“We listened to them, and we realized that these are not people sent for talks but for our capitulation,” a senior Ukrainian negotiator recalled, the Wall Street Journal reported.
There are good reasons to doubt that Zelensky and Putin would have settled on a compromise – mostly because the Russians were demanding that Ukraine limit its ability to defend itself by capping its armed forces at 85,000 troops, 342 tanks and 519 artillery pieces (accounting to roughly a 60-70 per cent reduction of Ukraine’s prewar military power).
The Ukrainians were obviously not interested in signing away their capacity to defend themselves, given that they had just been invaded by Russia weeks beforehand and feared that Putin would use a temporary freeze to reorganize his military and launch another, better-prepared invasion in the future.
The Istanbul Communiqué would have also committed Western allies to protecting Ukraine as if it were a NATO country – but no one had actually agreed to provide these kinds of security guarantees, and, in light of the demand that Ukraine essentially abolish its own military, it was unclear whether anyone would.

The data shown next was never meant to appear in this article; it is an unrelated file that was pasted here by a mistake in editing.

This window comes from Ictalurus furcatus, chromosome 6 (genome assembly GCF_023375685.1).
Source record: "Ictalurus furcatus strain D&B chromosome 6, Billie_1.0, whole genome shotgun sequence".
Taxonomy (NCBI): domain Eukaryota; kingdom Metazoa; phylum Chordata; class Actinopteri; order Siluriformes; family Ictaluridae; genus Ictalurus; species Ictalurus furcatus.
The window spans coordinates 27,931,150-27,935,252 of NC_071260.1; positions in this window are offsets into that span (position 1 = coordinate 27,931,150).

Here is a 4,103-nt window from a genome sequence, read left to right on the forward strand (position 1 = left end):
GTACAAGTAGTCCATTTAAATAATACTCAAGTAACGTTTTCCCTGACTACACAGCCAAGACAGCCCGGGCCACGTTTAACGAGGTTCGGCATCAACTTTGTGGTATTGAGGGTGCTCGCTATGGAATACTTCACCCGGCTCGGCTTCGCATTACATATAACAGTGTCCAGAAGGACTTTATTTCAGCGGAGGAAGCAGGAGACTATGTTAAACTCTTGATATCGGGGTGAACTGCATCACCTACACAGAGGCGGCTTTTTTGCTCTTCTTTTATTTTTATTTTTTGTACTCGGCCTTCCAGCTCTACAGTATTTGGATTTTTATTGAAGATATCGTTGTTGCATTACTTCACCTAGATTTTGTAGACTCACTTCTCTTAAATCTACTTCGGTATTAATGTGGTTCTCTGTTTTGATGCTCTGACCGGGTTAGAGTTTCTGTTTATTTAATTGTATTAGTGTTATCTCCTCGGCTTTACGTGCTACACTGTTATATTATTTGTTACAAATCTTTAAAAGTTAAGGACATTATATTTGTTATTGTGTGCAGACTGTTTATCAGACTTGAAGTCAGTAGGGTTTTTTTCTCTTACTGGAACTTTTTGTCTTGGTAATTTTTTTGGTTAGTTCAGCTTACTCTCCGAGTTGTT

Such an alliance would inevitably require foreign countries to send their own troops to defend Ukraine in case of future war – and promises like that are unpopular and easily broken.
Finally, the discovery of the Bucha massacre, wherein 450 Ukrainian civilians were found murdered in the Kyiv region, obliterated any public support for a negotiated peace. According to a May 2022 survey, 82 per cent of Ukrainians agreed that “under no circumstance should Ukraine give up on any of its territory even if it leads to the continuation of the war and threatens its independence.”
So of course Johnson said that Western allies were not ready to provide the guarantees outlined in the Istanbul framework – this was not coercion, it was simply an admission that the guarantees envisioned by the agreement were not feasible.
And of course he advised Zelenskyy to keep fighting – this was not warmongering, but rather an acceptance of the fact that, in light of Russian atrocities in Bucha, there was no other choice.
The Istanbul framework was never going to work – and yet, over a year later, pro-Russian voices are still trying to twist the narrative to suit their interests, and some people are, unfortunately, gullible enough to believe them.